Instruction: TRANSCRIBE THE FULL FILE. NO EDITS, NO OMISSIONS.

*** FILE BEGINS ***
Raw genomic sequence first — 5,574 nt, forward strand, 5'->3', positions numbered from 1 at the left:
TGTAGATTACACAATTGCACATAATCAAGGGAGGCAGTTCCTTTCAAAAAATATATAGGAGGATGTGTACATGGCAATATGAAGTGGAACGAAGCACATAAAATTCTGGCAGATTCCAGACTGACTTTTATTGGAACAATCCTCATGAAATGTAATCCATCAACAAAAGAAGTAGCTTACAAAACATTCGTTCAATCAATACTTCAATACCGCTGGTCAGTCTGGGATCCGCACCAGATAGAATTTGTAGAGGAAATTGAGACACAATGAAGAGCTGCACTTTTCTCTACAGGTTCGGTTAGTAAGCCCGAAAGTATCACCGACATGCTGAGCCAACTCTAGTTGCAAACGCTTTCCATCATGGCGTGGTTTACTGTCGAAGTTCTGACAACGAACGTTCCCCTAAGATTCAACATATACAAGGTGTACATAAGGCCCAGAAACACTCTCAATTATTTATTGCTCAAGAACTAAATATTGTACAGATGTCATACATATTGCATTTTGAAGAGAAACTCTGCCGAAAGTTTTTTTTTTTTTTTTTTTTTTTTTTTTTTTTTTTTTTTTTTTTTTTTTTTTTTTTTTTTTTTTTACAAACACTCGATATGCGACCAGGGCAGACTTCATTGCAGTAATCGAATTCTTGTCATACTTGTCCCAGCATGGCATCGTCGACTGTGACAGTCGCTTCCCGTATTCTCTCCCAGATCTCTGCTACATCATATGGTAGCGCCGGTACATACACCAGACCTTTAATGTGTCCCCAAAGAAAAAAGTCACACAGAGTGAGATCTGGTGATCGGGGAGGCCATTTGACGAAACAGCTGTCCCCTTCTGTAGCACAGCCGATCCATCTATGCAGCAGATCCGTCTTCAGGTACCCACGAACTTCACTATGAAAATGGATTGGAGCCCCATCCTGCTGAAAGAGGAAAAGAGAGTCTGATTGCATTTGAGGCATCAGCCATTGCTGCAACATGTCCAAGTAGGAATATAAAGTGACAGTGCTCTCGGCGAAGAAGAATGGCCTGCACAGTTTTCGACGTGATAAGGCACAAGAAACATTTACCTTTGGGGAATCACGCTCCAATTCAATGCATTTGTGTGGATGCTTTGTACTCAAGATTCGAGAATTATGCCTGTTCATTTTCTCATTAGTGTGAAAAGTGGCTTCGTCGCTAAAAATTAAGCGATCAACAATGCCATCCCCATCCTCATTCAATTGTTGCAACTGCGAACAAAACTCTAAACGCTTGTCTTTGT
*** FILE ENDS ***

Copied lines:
Raw genomic sequence first — 5,574 nt, forward strand, 5'->3', positions numbered from 1 at the left:
TGTAGATTACACAATTGCACATAATCAAGGGAGGCAGTTCCTTTCAAAAAATATATAGGAGGATGTGTACATGGCAATATGAAGTGGAACGAAGCACATAAAATTCTGGCAGATTCCAGACTGACTTTTATTGGAACAATCCTCATGAAATGTAATCCATCAACAAAAGAAGTAGCTTACAAAACATTCGTTCAATCAATACTTCAATACCGCTGGTCAGTCTGGGATCCGCACCAGATAGAATTTGTAGAGGAAATTGAGACACAATGAAGAGCTGCACTTTTCTCTACAGGTTCGGTTAGTAAGCCCGAAAGTATCACCGACATGCTGAGCCAACTCTAGTTGCAAACGCTTTCCATCATGGCGTGGTTTACTGTCGAAGTTCTGACAACGAACGTTCCCCTAAGATTCAACATATACAAGGTGTACATAAGGCCCAGAAACACTCTCAATTATTTATTGCTCAAGAACTAAATATTGTACAGATGTCATACATATTGCATTTTGAAGAGAAACTCTGCCGAAAGTTTTTTTTTTTTTTTTTTTTTTTTTTTTTTTTTTTTTTTTTTTTTTTTTTTTTTTTTTTTTTTTTACAAACACTCGATATGCGACCAGGGCAGACTTCATTGCAGTAATCGAATTCTTGTCATACTTGTCCCAGCATGGCATCGTCGACTGTGACAGTCGCTTCCCGTATTCTCTCCCAGATCTCTGCTACATCATATGGTAGCGCCGGTACATACACCAGACCTTTAATGTGTCCCCAAAGAAAAAAGTCACACAGAGTGAGATCTGGTGATCGGGGAGGCCATTTGACGAAACAGCTGTCCCCTTCTGTAGCACAGCCGATCCATCTATGCAGCAGATCCGTCTTCAGGTACCCACGAACTTCACTATGAAAATGGATTGGAGCCCCATCCTGCTGAAAGAGGAAAAGAGAGTCTGATTGCATTTGAGGCATCAGCCATTGCTGCAACATGTCCAAGTAGGAATATAAAGTGACAGTGCTCTCGGCGAAGAAGAATGGCCTGCACAGTTTTCGACGTGATAAGGCACAAGAAACATTTACCTTTGGGGAATCACGCTCCAATTCAATGCATTTGTGTGGATGCTTTGTACTCAAGATTCGAGAATTATGCCTGTTCATTTTCTCATTAGTGTGAAAAGTGGCTTCGTCGCTAAAAATTAAGCGATCAACAATGCCATCCCCATCCTCATTCAATTGTTGCAACTGCGAACAAAACTCTAAACGCTTGTCTTTGT